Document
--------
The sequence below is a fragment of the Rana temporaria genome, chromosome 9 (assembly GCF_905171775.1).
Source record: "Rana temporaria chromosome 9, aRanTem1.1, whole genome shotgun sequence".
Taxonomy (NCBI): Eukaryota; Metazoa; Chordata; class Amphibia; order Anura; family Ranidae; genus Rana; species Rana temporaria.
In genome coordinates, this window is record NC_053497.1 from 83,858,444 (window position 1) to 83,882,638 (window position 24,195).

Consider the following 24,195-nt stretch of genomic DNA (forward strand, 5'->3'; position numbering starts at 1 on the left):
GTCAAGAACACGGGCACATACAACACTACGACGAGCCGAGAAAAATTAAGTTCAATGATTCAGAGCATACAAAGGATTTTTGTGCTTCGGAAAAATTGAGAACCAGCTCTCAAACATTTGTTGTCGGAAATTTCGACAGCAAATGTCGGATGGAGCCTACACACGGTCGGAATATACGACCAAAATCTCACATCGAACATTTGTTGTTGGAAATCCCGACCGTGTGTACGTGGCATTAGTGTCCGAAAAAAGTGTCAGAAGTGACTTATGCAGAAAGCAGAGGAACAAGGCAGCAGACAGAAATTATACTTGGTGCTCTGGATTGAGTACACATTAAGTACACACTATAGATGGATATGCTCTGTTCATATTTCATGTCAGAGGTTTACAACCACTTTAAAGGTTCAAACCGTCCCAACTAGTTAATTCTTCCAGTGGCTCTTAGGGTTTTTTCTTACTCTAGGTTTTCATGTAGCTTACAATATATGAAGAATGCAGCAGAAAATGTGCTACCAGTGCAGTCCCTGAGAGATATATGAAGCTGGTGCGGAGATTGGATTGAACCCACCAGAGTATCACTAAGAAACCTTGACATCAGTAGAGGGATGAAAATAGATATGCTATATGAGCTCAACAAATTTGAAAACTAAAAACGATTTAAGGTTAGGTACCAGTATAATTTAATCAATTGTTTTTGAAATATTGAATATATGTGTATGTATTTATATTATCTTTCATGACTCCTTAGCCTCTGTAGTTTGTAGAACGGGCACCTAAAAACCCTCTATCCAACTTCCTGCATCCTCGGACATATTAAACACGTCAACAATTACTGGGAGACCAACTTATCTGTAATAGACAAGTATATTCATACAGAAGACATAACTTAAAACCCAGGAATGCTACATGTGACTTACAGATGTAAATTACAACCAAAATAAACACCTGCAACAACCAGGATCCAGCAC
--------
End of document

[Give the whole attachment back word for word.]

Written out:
The sequence below is a fragment of the Rana temporaria genome, chromosome 9 (assembly GCF_905171775.1).
Source record: "Rana temporaria chromosome 9, aRanTem1.1, whole genome shotgun sequence".
Taxonomy (NCBI): Eukaryota; Metazoa; Chordata; class Amphibia; order Anura; family Ranidae; genus Rana; species Rana temporaria.
In genome coordinates, this window is record NC_053497.1 from 83,858,444 (window position 1) to 83,882,638 (window position 24,195).

Consider the following 24,195-nt stretch of genomic DNA (forward strand, 5'->3'; position numbering starts at 1 on the left):
GTCAAGAACACGGGCACATACAACACTACGACGAGCCGAGAAAAATTAAGTTCAATGATTCAGAGCATACAAAGGATTTTTGTGCTTCGGAAAAATTGAGAACCAGCTCTCAAACATTTGTTGTCGGAAATTTCGACAGCAAATGTCGGATGGAGCCTACACACGGTCGGAATATACGACCAAAATCTCACATCGAACATTTGTTGTTGGAAATCCCGACCGTGTGTACGTGGCATTAGTGTCCGAAAAAAGTGTCAGAAGTGACTTATGCAGAAAGCAGAGGAACAAGGCAGCAGACAGAAATTATACTTGGTGCTCTGGATTGAGTACACATTAAGTACACACTATAGATGGATATGCTCTGTTCATATTTCATGTCAGAGGTTTACAACCACTTTAAAGGTTCAAACCGTCCCAACTAGTTAATTCTTCCAGTGGCTCTTAGGGTTTTTTCTTACTCTAGGTTTTCATGTAGCTTACAATATATGAAGAATGCAGCAGAAAATGTGCTACCAGTGCAGTCCCTGAGAGATATATGAAGCTGGTGCGGAGATTGGATTGAACCCACCAGAGTATCACTAAGAAACCTTGACATCAGTAGAGGGATGAAAATAGATATGCTATATGAGCTCAACAAATTTGAAAACTAAAAACGATTTAAGGTTAGGTACCAGTATAATTTAATCAATTGTTTTTGAAATATTGAATATATGTGTATGTATTTATATTATCTTTCATGACTCCTTAGCCTCTGTAGTTTGTAGAACGGGCACCTAAAAACCCTCTATCCAACTTCCTGCATCCTCGGACATATTAAACACGTCAACAATTACTGGGAGACCAACTTATCTGTAATAGACAAGTATATTCATACAGAAGACATAACTTAAAACCCAGGAATGCTACATGTGACTTACAGATGTAAATTACAACCAAAATAAACACCTGCAACAACCAGGATCCAGCAC